Good post as reminder it's not just the birds, Weaver, and thanks for your views on "Wolf Hall" - everyone I've spoken to so far has either been a "loved it" or "hated it" with one "couldn't finish it" thrown in for good measure!

willow said...

We just had three beautiful doe come nibble on some pretzels we left out in the snow. It's amazing how they can survive through the winter.

Elisabeth said...

We are not so unfortunate as the mammals, the birds and other animals who struggle with the weather because at least most of us humans have some form of protection, though not all of us.

I will think of you snowed in as you have been these last several days when the temperature here soars to 43 Celcius. Other Australians make similar comparisons, I see.

These extremes on opposite sides of the world are scary.

Jenn Jilks said...

With 100 cm of snow and -20, our critters have bedded down deep in the snow this winter. Raccoons are snoring nicely and the cats still walk on the ice with me!

We feel badly for those who are used to such snow. Hubby has been walking an ailing man's dog twice daily and he has such rosy cheeks. Hubby, I mean! The dog is happy as a ...polar bear, methinks!

ArtPropelled said...

It is upsetting to think about creatures suffering during extreme weather conditions. During the weeks and weeks of rain our swallow population took a huge hit since the rain kept the flying insects away and the swallows could find no food.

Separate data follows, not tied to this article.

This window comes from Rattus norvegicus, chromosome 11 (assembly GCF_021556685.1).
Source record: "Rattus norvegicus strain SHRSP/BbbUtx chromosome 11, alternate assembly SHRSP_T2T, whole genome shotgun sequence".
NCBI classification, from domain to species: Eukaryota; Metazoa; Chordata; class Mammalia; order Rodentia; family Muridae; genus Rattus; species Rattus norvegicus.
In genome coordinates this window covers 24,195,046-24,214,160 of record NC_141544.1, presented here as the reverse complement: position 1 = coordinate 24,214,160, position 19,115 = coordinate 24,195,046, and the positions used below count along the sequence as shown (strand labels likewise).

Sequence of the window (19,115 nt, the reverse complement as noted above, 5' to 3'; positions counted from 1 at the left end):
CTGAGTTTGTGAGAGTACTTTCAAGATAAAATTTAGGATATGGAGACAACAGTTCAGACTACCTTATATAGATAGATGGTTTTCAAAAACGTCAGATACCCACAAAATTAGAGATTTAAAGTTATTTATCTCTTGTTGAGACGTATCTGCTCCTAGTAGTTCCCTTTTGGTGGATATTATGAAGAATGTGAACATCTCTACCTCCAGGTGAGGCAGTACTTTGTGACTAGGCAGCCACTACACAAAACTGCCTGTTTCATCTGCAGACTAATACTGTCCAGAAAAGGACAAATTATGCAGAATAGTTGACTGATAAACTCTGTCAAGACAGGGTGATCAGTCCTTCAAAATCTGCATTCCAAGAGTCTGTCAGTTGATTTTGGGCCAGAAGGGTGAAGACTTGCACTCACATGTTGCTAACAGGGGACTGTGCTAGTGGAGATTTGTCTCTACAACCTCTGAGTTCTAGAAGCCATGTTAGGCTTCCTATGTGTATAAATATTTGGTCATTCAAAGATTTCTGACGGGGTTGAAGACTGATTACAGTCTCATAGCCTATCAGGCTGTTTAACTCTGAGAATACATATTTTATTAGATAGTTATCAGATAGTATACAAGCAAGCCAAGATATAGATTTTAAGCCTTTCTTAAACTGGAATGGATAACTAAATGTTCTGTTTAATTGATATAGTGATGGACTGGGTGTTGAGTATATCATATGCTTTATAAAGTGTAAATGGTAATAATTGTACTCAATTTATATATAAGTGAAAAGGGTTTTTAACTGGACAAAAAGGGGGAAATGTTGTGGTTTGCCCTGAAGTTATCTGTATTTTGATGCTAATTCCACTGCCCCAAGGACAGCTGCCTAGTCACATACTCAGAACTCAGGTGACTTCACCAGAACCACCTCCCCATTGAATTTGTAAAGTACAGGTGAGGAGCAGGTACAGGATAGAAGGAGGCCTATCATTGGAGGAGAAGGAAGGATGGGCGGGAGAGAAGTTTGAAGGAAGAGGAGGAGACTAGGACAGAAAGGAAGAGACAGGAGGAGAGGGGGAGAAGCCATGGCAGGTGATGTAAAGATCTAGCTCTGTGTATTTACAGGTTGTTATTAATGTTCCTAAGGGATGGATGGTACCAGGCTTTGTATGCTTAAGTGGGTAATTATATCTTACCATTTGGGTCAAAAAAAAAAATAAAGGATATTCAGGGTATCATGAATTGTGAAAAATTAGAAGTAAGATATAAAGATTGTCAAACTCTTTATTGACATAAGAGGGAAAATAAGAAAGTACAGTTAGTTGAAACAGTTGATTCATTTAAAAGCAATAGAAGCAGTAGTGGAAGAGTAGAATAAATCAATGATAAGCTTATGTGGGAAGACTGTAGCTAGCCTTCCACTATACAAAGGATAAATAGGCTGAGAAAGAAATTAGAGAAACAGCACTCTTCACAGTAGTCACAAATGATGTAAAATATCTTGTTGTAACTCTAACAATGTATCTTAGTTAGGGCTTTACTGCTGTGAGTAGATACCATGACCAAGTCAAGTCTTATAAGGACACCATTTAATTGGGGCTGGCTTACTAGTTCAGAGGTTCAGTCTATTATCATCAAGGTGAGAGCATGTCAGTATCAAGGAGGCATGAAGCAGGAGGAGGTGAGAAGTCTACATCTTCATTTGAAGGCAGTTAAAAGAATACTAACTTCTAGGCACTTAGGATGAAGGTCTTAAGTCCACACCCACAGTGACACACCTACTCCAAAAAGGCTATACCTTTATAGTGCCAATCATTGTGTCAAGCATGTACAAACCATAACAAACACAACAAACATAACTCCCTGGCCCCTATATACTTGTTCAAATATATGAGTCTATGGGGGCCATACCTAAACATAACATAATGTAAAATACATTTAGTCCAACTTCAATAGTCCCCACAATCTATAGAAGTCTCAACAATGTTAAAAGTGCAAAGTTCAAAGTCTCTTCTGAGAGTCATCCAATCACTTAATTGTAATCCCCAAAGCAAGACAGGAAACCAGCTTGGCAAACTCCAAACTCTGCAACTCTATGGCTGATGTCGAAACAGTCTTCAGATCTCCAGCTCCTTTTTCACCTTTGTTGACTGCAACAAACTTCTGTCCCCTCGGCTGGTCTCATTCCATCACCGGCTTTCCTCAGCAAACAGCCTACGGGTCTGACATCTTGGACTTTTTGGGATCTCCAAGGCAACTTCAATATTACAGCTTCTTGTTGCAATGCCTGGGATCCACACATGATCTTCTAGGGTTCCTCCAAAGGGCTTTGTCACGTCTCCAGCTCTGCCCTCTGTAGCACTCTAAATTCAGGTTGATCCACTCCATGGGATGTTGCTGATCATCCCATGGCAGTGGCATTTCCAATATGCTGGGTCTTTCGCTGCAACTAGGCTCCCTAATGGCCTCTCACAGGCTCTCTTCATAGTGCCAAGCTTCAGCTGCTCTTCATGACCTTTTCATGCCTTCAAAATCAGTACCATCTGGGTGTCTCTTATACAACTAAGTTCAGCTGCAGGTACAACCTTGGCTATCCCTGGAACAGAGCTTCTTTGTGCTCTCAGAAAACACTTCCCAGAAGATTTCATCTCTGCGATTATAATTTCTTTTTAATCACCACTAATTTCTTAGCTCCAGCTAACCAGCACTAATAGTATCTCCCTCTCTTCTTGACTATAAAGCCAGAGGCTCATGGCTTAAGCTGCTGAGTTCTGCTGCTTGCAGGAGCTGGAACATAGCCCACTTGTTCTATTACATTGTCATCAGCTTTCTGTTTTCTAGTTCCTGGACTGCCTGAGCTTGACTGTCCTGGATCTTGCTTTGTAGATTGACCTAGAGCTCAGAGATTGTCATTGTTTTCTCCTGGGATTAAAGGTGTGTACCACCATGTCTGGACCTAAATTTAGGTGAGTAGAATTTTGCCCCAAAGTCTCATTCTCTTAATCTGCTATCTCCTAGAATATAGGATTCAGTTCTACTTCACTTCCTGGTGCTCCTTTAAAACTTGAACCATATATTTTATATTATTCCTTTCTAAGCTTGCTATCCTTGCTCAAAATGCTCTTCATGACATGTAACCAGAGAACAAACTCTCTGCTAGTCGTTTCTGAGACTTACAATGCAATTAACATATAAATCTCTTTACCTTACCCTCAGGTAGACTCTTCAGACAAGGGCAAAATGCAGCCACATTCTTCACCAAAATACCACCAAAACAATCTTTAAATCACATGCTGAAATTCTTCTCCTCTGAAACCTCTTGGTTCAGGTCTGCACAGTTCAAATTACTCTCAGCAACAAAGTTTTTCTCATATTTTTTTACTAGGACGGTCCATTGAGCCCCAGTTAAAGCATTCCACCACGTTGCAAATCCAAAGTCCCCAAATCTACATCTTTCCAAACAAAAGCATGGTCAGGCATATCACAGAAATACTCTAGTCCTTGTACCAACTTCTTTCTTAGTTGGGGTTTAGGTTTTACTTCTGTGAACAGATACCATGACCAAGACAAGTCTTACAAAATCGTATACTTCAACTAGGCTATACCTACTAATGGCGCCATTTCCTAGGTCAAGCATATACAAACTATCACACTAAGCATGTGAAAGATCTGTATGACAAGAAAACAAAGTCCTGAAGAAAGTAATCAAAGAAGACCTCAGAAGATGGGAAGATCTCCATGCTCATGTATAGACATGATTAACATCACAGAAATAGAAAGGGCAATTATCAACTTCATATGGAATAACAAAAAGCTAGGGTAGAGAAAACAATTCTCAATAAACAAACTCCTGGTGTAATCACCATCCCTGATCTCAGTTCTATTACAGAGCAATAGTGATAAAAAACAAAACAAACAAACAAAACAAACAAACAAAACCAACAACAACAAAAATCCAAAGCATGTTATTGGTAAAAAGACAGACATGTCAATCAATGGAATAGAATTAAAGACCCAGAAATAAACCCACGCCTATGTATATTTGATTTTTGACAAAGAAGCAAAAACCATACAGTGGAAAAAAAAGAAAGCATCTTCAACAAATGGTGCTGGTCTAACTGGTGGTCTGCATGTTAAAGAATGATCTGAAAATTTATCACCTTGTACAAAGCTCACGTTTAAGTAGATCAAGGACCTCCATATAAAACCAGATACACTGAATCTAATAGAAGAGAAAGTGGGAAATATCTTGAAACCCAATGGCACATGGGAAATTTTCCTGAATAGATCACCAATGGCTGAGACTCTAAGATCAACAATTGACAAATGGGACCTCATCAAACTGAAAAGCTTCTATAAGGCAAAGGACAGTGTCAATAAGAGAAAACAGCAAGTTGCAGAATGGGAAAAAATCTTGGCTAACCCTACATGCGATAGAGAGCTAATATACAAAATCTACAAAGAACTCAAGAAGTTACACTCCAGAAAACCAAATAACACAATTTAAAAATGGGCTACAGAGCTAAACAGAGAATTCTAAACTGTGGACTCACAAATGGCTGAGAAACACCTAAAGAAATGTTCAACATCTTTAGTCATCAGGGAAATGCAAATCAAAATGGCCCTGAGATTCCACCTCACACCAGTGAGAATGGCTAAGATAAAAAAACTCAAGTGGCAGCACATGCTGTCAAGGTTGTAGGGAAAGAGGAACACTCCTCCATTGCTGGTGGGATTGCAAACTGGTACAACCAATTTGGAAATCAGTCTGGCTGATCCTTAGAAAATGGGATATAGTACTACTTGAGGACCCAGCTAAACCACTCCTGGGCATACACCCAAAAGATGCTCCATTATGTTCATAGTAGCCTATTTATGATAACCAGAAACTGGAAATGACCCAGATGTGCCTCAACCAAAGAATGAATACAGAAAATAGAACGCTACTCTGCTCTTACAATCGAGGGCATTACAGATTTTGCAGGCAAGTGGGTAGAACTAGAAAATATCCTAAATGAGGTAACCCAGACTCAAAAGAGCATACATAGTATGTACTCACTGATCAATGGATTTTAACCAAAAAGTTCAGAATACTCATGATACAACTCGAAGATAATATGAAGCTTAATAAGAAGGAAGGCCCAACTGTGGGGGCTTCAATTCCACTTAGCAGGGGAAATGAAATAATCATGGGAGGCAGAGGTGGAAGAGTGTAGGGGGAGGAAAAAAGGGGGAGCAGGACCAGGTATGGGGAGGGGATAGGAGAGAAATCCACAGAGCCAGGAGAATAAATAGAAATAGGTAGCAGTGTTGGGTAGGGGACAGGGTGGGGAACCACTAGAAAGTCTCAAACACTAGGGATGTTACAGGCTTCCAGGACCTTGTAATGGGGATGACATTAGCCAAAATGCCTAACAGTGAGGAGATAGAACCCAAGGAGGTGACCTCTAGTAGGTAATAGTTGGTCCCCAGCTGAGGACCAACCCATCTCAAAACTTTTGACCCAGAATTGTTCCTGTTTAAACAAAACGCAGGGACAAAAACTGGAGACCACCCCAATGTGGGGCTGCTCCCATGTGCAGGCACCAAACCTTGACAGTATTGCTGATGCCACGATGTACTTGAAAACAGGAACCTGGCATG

Derrick said...

Hello Weaver,

I've always felt sorry for animals that are outside in all weathers even in "normal" times but this snow must be a considerable challenge. Nature being nature, however, I daresay the balance will be redressed somehow.

Crafty Green Poet said...

So many animals must be really struggling just now, large parts of our rivers and canal are frozen, there's very few open areas for the fishing birds. Hedgehogs may be among the lucky ones as long as they weren't caught in bonfires in the autumn

Glad you enjoyed Wolf Hall, i never really got into it unfortunately, though I do see it was very fascinating,

The Weaver of Grass said...

Thanks for the comments. Interesting what Vicki says about birds eating from the branch on the floor - i noticed a bush full of berries the otherday - I think they were pyracantha and nothing had touched them. Were they nasty to taste? I can't think the fieldfares, redwings and blackbirds had missed them. It is nice to know from Reader Wil that we are not suffering alone in this cold weather. And I know that my blog friends in Canada and parts of the US smile at our concern with such a little bit of snow by their standards. As Jenn says - they have 100cm of snow, and that is not unusual this time of year.
As I write it is sleeting outside and the snow appears to be thawing - time will tell. Keep warm!

BT said...

Jim and I have been feeding the birds but haven't thought about the mammals. Having said that, any food that reaches the ground is soon gobbled up by Buster, whatever it is! I had a punnet full of bread and bits and bobs, had put some water on it to soften it a little and left it on the side. When I came back in it had gone. Buster!! He is a terror. We put a coconut out and it had been eaten in days. Amazing.